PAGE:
Cycling from Oxford to the south coast

August 2015

The early hours of August bank holiday 2015 saw me and two friends from the bike workshop meet in the centre of Oxford to go for a ride. To the south coast.

The route was stolen from the Dorset Dash which runs overnight each year on the summer solstice, and I found a route on Strava. It was just over 100 miles, and I’d only started road cycling properly at the end of July. I was a little apprehensive.

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The route. Not that far, eh?

We made a diverse team: me on my Ridgeback Velocity hybrid, Karen on her Brodie tourer with a pannier, and Calista on her Specialized road bike.

I wasn’t really sure what I needed to take with me for the ride, but some anxious googling the night before (always dangerous) saw me stuff my jersey pockets and saddle bag with:

  • Phone
  • ID
  • Cash and debit card
  • CTC (now Cycling UK) membership card
  • Railcard
  • Hand pump
  • Spare inner tube
  • Tyre levers
  • Multi-tool
  • An Endura pak-a-jak (waterproof that stuffs into a sack the size of a can of coke…but squishier)
  • A baselayer
  • Clif bars (white chocolate and macadamia nut flavour, obviously)
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A few hills then downhill to the sea!

Our navigation was as diverse as our bikes. None of us had fancy garmins that would direct us seamlessly to the sea. We had printed out step by step directions, and I had the strava route on my phone, so whenever we stopped I’d have a quick check to make sure we weren’t accidentally on the way to London. It actually worked surprisingly well.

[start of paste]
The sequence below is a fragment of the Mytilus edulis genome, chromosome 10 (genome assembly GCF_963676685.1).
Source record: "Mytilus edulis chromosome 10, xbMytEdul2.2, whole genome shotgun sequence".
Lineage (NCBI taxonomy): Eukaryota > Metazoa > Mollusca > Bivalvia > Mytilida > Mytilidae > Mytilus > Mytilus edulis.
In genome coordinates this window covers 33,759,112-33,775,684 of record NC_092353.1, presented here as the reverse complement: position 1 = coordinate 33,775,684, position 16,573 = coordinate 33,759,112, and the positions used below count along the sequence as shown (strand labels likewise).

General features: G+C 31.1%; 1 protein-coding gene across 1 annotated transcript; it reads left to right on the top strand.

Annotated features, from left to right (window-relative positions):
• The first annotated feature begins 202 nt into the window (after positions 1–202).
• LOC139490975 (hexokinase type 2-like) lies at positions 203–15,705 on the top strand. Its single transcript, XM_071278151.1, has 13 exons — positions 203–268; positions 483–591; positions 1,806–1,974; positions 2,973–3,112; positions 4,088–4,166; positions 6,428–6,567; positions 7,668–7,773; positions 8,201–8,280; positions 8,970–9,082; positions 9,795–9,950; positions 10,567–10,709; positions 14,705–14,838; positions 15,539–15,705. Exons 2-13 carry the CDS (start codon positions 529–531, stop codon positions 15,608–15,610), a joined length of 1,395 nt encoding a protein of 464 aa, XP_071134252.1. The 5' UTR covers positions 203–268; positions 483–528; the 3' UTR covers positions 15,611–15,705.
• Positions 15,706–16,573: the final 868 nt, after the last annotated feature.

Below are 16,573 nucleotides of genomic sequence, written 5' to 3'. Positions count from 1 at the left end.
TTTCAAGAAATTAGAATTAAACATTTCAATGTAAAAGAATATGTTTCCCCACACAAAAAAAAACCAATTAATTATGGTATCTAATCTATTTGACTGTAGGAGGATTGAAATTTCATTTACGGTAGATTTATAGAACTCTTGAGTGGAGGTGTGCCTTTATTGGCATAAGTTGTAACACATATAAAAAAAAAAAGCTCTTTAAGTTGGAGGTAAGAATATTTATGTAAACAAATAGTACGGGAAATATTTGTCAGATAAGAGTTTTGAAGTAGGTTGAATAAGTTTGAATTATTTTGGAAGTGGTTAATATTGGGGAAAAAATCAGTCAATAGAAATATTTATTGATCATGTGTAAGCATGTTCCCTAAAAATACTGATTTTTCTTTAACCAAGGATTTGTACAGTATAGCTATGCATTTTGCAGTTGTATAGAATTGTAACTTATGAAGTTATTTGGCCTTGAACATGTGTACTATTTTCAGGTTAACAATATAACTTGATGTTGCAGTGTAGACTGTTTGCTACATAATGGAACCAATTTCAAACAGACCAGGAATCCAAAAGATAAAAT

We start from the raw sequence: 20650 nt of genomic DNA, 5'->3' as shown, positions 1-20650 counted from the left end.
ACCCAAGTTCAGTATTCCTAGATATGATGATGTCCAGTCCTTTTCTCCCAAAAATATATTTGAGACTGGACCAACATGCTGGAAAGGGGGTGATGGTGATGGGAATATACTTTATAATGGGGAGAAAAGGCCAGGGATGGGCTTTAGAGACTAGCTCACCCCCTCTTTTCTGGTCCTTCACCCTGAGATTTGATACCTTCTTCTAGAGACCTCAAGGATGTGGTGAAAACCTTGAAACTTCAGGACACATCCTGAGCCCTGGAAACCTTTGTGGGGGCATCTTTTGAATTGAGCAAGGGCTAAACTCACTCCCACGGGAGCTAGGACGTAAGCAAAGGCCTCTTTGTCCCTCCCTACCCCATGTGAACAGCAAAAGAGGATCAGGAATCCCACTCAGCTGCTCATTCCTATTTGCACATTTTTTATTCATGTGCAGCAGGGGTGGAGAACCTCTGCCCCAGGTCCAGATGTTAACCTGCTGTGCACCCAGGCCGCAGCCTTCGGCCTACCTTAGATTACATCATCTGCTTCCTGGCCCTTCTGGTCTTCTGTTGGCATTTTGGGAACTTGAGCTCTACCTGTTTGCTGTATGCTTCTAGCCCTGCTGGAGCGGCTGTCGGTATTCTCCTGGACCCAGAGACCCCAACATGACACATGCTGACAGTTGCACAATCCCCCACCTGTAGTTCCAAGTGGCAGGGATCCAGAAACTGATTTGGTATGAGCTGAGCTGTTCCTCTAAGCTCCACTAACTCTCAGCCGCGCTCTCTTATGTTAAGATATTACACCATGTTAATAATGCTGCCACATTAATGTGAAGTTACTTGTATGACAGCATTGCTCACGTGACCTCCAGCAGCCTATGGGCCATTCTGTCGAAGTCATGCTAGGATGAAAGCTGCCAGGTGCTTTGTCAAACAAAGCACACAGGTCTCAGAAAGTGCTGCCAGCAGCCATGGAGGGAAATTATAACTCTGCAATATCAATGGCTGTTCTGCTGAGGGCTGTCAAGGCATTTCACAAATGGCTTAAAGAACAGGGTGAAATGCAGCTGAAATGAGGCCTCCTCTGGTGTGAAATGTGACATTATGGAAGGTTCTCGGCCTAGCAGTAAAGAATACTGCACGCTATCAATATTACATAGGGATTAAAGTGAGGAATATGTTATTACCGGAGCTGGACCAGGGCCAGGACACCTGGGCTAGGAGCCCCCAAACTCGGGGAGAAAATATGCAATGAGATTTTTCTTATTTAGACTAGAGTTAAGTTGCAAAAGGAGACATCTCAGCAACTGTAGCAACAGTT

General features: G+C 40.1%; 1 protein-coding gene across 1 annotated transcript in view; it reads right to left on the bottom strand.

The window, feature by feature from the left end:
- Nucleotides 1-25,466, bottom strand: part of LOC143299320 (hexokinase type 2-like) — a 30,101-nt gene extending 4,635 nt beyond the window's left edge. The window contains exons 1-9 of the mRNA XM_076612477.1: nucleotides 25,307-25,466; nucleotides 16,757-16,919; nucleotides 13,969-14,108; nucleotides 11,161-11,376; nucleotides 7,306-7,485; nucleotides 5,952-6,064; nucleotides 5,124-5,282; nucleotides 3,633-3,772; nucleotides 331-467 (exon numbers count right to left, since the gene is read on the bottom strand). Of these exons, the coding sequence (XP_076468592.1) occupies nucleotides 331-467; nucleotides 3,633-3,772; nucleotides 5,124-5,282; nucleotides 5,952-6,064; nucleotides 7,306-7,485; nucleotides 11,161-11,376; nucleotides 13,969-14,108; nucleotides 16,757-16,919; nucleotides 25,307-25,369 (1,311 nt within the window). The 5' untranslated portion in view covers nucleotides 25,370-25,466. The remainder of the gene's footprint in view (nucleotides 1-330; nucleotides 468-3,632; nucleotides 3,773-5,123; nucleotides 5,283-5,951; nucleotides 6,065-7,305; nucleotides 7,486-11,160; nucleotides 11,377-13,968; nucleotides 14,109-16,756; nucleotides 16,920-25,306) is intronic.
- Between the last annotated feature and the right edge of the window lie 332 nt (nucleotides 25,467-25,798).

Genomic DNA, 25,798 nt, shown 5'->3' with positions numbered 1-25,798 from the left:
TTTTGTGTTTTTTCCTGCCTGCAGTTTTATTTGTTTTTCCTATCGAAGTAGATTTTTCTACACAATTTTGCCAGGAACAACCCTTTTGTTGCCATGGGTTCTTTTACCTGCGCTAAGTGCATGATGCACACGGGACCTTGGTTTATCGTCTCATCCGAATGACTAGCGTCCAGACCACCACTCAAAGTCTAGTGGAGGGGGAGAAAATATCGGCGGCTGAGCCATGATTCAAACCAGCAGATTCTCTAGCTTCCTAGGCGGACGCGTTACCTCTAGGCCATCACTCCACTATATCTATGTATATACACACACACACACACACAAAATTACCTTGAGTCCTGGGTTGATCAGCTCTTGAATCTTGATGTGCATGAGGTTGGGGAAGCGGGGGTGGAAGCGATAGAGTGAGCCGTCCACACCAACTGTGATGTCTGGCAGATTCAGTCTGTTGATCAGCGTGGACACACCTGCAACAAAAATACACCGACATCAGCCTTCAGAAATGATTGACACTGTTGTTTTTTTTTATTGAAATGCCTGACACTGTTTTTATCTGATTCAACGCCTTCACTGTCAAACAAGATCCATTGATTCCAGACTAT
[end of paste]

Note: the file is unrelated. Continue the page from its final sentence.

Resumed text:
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Stretch & fueling. Food choices: oats and rice balls

We weren’t aiming to smash any records, and it happened to be my birthday so every now and then we stopped for cake. We averaged about 13mph, except up one notable hill to get up onto the North Wessex Downs which saw us slow to the pace of a snail moving through treacle.

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I can see my house from here!

We stopped in Marlborough for brunch at a pub which kindly let us wheel our bikes through to the back garden. Karen insisted that when not cycling we keep our legs raised as much as possible to let them rest – cue us sprawling out across pub garden chairs, legs in the air. The (moto)biker gang next to us didn’t look very impressed.

I had pancakes, half lemonade-half orange juice and a mars bar. And took another mars bar for the road. I like mars bars.

Re-fueled, we carried on our journey south.

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Smiles over hills

My worries about the distance were unsubstantiated, and with frequent cake stops and chatting as we rode, the miles raced by.

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Bikes resting as we ate more cake

We paused in Amesbury to fill our water bottles at a pub. Well, Karen ran inside with our bottles and used her Canadian charms on the barman.

In the afternoon we stopped for cake in Salisbury (and some proper food too this time). I’d never been to Salisbury before, but the cake made a good impression.

We straddled the edge of the New Forest, with some nice windy roads. This took slightly longer than planned as Karen was very excited that there were wild ponies in the New Forest so we had to stop and say hello a few times.

This was the only time our off-the-cuff navigation failed – the signposts ran out. And our run of good weather ran out and it started raining. Hard. AND as it was a bank holiday the last train home was somewhat earlier than we had thought (yeah…we should have thought about that). After some hasty google-mapping whilst trying not to get touchscreens wet (difficult), we found the right road.

We sped up.

As we were spinning along, waterproofs on, head down, I was thinking of who I knew around Bournemouth if we ended up missing the train. Did that hostel we passed in Salisbury have rooms? On a bank holiday?

Furtively glancing at watches, we knew we wouldn’t make it to the beach and back to the train station in time, so we headed straight to Christ Church station.

We made the last train home by 8 minutes.

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Relieved, happy, and tired!

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